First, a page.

The critters rules is where BHAW starts to get a little weird. Not new paradigm weird or anything, but I would consider the critters rules among the signature mechanics of BHAW in that with just a Critter Rating, a few Stress Points and variety of Toppings BHAW allows the GM to create a crazy variety of encounters on the fly.
Critters is the generic term of anything in the Atomic Wasteland that might want to stab, shoot or eat you. Outlaw gangers are critters, feral robots are critters, even rival Bounty Hunters might be critters. And of course critters are critters. The fella’s in picture below? You bet they’re critters!
The recommended way of handling critters in BHAW is with a bucket or other opaque container full of multi-coloured, regular six sided dice. When your Bounty Hunters come up against, say, a pack of hungry desert bloodstalkers or a group of toxic zombie or even just gang of outlaw desperados the process is the same; the GM sticks his fist into the bucket of dice blindly and whatever he pulls out from the bucket is the encounter.
More specifically each die is a critter. The colour of the die represents it’s Critter Rating and maps to the ladder as follows:.
Green = Mediocre
Blue = Fair
White = Good
Yellow = Great
Red = Superb
There are rules that determine how many of each kind of dice go into the bucket as well as a set of table to generate the same effect when you don’t have a massive pile of dice at hand.
The Critter Rating describes the general level of threat the critter poses. A critter with a Critter Rating of Fair is deemed to be Fair at pretty much anything the critter is likely to do, within reason. The value shown on the die is its Stress Points.
So for example let’s say your Bounty Hunters are ambushed while searching a seemingly abandoned farmhouse by a pair of hungry desert bloodstalkers, You may find that the first critter has a Critter Rating of Good and 2 Stress Points while the other desert bloodstalker might have a Critter Rating of Mediocre and 5 Stress Points. Clearly the first desert bloodstalker is a stronger, more experienced hunter than his companion, but it is also less resilient than it’s partner. Maybe it’s been wounded recently, maybe its just older and get’s tired faster. The point is, same species, different range of abilities.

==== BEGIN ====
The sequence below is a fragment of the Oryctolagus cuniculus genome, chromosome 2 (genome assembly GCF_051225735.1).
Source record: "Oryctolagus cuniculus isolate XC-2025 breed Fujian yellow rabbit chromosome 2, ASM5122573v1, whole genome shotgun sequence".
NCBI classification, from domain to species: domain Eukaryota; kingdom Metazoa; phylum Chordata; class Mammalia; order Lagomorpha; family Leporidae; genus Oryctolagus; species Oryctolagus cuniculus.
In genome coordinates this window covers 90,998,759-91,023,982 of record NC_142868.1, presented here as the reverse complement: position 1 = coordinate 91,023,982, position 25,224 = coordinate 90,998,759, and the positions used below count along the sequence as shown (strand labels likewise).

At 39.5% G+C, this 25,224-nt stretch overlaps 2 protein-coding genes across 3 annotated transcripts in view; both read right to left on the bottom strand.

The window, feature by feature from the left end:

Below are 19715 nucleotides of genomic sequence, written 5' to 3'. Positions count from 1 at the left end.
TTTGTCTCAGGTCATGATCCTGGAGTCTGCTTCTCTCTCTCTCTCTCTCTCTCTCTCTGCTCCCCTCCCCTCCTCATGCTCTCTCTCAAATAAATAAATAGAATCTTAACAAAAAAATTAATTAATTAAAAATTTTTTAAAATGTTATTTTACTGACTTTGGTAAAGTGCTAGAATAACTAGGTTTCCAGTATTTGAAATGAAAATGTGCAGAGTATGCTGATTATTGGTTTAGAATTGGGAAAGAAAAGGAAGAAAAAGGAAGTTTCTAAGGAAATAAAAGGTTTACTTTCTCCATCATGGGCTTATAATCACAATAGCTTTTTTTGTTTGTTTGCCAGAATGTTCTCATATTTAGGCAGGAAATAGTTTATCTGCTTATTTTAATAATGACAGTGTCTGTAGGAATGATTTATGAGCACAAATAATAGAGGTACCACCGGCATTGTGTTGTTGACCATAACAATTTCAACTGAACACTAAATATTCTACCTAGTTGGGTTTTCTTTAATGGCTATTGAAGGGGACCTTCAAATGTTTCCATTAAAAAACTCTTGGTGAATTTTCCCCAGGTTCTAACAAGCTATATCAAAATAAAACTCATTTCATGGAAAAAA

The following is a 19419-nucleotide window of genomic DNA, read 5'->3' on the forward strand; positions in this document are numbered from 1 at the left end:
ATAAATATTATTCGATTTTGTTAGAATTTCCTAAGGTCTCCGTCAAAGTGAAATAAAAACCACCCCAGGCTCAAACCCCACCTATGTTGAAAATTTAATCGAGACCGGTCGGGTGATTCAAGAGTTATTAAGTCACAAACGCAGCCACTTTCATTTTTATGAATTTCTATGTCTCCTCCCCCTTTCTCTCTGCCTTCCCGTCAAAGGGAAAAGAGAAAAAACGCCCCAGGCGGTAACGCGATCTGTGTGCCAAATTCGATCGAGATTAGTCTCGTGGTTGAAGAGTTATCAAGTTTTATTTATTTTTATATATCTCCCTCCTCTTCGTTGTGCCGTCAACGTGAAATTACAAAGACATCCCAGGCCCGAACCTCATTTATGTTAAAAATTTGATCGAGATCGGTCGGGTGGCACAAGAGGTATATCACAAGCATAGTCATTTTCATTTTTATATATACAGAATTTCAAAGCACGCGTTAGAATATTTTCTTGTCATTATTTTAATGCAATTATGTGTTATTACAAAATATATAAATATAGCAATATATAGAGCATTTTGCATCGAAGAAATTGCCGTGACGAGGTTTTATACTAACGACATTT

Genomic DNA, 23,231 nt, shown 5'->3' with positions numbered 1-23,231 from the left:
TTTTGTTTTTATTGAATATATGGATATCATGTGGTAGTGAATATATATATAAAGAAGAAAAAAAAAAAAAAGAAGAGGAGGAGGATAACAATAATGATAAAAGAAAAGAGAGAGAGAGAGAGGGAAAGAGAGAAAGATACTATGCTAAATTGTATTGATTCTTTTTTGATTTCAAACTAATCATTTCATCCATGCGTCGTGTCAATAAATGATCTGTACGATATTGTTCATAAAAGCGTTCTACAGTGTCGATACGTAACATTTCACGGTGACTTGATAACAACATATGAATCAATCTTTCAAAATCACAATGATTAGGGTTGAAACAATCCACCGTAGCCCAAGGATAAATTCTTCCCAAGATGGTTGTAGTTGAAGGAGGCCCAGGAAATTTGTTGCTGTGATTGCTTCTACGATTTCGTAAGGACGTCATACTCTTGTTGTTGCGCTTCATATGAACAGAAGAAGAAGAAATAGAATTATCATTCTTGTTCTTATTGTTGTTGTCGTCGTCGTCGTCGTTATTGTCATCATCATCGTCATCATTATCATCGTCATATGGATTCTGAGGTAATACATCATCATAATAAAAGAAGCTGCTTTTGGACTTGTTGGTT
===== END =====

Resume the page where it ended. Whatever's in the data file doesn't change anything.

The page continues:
This approach of course makes even more sense when facing human opponents. It is easy to imagine a group of gangers consisting of mix of seasoned killers and scared rookies.
But does that mean a hungry desert bloodstalker is no different from a toxic zombie or an outlaw desperado? Not really because on top of the Critter Rating and Stress Points, critters also get Toppings.
Toppings allow you to personalise a particular kind of critter with a Stunt or some other codified behaviour. They can apply to all individuals of a specific critter type or just to selected ones.
Some example Toppings might include:
All hungry desert bloodstalkers have the Life Drain Stunt.
All toxic zombies have –1 Reflexes and always lose initiative.
Any individual outlaw desperados with a Critter Rating of Great can use the Two Gun FIghting stunt.
Toppings can also be used to direct tactical options. For instance:
Members of The Biker Chicks gang always target male Bounty Hunters first.
Neo-Soviet Troopers with an odd number of Stress Points will tend to hang back and use ranged attacks, those with an even number of Stress Points will tend to close in to fight.
I fully accept this last topping makes little sense, but it works.
Astute readers have probably already figured out that done this way the critter dice also work nicely as improvised miniatures. You wouldn’t necessarily lay them out on a gridded map but it is a quick way to show where everyone is during combat.
Speaking of combat, as the critters get taken out by the Bounty Hunters, the GM should set the dice to a side. At the end of the encounter the GM uses the dice to calculate how much Rep (XP to you and me) was earned that encounter and returns the dice to the bucket.
Finally, I should mention this applies to your faceless kind of critter. Important opponents like Cymbeline, leader of I Cyborg should be created like a full blown characters.
And no, I have no idea what a hungry desert bloodstalker is either.
Updated to mention that the ratio of different coloured dice in the bucket are stated in the rules and that there are alternative rules to generate the same effect with tables for those who don’t have enough mulit-coloured dice at hand..